Obesity Could Be Best Guideline for Colon Cancer Screening in Men

Current guidelines for colon cancer say regular screening should begin at age 50 and continue through age 75. A new study, however, says at least for men obesity may be a better guide to which men should be tested. The Michigan State University study has shown that elevated leptin a fat hormone higher body mass index and a larger waistline in men is associated with a greater likelihood of having colorectal polyps, precancerous growths linked to colon cancer. > Today’s Headlines The result may put men at an even greater risk of the disease and also may mean their body weight could eventually be a deciding factor in whether a colonoscopy is in their future. Today, age and family history typically dictate a screening. Jenifer Fenton, assistant professor and researcher in the Department of Food Science and Human Nutrition, and Kari Hortos, associate dean in MSU’s College of Osteopathic Medicine at the Macomb University Center, led the 18-month, cross-sectional study, which followed 126 healthy, white American males ranging from 48 to 65 years of age. Participants showed no signs or symptoms of health issues, yet underwent routine colonoscopies. “What we found is 78 percent of the 126 men in the study were either overweight or obese based on their BMI or waist circumference. Of those, about 30 percent were found to have more than one polyp after colonoscopies were performed,” said Fenton. “In fact, the more obese participants were 6.5 times more likely to have three polyps compared to their thinner counterparts.” Sarah Comstock, a co-author of the study and research fellow in the Department of Food Science and Human Nutrition, also indicated that the significance of the research is twofold. “Not only does it show the association that leptin and a higher BMI have with colon polyps, but it gives us a better snapshot on how body weight and other factors may actually help us determine who might be at a higher risk of developing polyps,” she said. With obesity rates climbing during the past 20 years within the United States and colon cancer being the second-leading killer of men and women in the nation, these facts compelled Fenton and her team to conduct research which could identify the specific biomarkers of obesity and early-stage colon cancer and help in prevention efforts. Previous research published by Fenton in 2009 identified the connection between obesity and colon cancer through examining tissue hormones. These studies demonstrated that, at higher levels, leptin worked as a primary mechanism in inducing precancerous colon cells by increasing the blood supply to them and promoting their progression. “Even with all of our research, there’s still more to be done, particularly in larger, more diverse populations, before any changes in screening recommendations can be made,” said Fenton. “But we’ve definitely got a good start.” The study was recently published in the online journal PLOS ONE.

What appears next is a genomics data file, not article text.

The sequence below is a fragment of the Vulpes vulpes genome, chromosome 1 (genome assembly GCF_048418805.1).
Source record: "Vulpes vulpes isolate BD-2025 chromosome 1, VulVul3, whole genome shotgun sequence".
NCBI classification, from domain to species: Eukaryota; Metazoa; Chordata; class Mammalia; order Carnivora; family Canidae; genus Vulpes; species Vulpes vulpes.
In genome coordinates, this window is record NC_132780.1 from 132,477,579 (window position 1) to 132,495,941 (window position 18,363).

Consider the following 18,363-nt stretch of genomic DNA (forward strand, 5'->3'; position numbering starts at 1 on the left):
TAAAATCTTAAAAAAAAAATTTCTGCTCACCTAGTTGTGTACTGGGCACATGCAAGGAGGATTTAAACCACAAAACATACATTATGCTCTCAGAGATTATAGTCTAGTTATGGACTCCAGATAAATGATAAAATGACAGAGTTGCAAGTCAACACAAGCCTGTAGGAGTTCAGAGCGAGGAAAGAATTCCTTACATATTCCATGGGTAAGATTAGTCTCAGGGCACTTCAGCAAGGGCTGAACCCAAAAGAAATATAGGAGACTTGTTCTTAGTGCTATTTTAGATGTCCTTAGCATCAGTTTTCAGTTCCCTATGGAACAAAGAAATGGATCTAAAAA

source this http://seniorjournal.com/NEWS/Health/2014/20140204_Obesity_Could_be_Best_Guideline_for_Colon_Cancer_Screening_in_Men.htm